In summary, there’s one big challenge that every SEO team and company experiences, and that is the limitation of resources versus possible operations, and that leads us to a question: what mix of SEO pillars will give us a good shot at ranking high and surpassing our competitors?

Develop Your SEO Strategies Based on Your Inherent Strengths

The mistake that a lot of business owners make after reading SEO articles or hearing about amazing case studies is that they try and copy the strategies they learned about, from beginning to end.

However, contextually, each case study or article could refer to a strategy that was specifically optimized for a different type of business.

So, although copying what other successful businesses can work in certain situations when speaking about SEO, it’s best to borrow ideas and use the ones that fit your inherent strengths.

Based on the pillars of SEO that we discussed earlier, there are three strong points that a company can have:

If You Have a Strong Network…

Some businesses don’t have the resources to create an in-house content development team or outsource writing services.

However, they have another strong suit, which lies in their ability to go out into their community, speak, and be heard. They can do this because they have built a strong network over the years and, in cases like this, what we often do is use a backlinking approach.

When working with businesses that have a strong community presence, go out and double down on their network. Pitch their relevant contacts for guest speakership and guest posts, building thought leadership, while also driving links to their website.

If You’re Not That Popular But Are Good With Words…

Right now, some of you might be thinking: “Yeah, well, that’s easy when you’ve built the exposure, but not all of us are lucky enough to be well-known”.

Listen, I get it, we’ve all been in that position.

For clients and businesses that feel like they don’t have the brand equity or exposure to develop a strong backlinking strategy, opt for another route, and invest much more on content (and/or technical SEO, see below).

If the client has a team who’s ready to put its head down and get to work, then focus on producing a lot of content for their website.

Ultimately, the goal is to build a content library that is thorough and expansive, and that provides the client with more opportunities for keyword rankings, while also reinforcing the relevance of their website for those specific SEO keywords.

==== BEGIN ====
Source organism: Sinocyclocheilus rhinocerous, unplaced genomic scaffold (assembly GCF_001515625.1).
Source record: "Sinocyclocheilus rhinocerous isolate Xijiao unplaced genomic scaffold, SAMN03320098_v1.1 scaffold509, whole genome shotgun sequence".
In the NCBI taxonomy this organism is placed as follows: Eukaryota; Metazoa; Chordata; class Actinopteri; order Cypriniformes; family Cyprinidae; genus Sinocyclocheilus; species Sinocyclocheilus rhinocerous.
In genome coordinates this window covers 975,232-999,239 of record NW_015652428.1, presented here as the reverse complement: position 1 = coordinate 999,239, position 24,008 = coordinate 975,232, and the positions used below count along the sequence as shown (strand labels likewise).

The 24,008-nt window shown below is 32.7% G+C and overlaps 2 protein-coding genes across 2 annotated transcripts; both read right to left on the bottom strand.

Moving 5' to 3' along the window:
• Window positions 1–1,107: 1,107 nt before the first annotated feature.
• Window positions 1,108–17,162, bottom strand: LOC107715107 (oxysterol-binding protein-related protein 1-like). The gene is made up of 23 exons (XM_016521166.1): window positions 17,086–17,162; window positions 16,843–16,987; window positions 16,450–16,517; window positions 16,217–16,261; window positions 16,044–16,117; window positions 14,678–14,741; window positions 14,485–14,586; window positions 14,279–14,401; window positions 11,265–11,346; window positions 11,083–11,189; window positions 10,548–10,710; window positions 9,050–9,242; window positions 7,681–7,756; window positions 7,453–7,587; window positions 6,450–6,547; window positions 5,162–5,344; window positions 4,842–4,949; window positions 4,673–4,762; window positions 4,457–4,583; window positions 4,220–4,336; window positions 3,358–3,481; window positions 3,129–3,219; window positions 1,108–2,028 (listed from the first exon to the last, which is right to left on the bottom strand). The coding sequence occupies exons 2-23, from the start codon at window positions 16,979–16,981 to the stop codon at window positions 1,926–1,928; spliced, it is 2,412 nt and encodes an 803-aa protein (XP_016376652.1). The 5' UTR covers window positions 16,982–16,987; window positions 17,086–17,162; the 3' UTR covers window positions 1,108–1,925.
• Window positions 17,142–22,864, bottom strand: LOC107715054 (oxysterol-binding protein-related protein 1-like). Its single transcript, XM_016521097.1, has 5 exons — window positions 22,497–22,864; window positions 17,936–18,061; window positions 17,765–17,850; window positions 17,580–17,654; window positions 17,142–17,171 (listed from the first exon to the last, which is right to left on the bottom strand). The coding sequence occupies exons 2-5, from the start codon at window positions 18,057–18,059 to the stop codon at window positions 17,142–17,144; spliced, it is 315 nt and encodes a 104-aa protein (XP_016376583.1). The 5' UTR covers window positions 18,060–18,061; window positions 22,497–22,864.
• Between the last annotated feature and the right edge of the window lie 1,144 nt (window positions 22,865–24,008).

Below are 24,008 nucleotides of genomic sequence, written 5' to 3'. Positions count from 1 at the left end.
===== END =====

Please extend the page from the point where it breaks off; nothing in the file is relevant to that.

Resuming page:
If Technical Knowledge is Your Forte…

You may not like (or have time) to write and you may not have a strong community presence, but if you have advanced technical skills and the ability to create a strong website quickly, then there’s another approach you can take.

This leads us into the third pillar of SEO: technical SEO.

This solution is indicated for technical teams that can create large websites, databases and user experiences in no time, and it is typically adopted by tech startups that are trying to create an app that provides user value.

First and foremost, winning at technical SEO requires strong technical skills that will allow you to build the web assets that you need, but that’s not all. It also requires you to understand how you can double down on these skills and manage large websites in the rather complex Google ecosystem.

So you need, for example, to know how you can get Google to notice and properly index the new pages you create on your website, even if you already have 100,000 pre-existing pages.

Or to ensure that each of your new pages is properly optimized for the best keywords.

Needless to say, using technical SEO does become a complex operation. However, when done right, it can lead your SEO to grow by sheer size, with the hopes that certain relevant keywords will start to rank for your business naturally.

Conclusion: Your Strategy Will Probably Be a Combination of the Three Pillars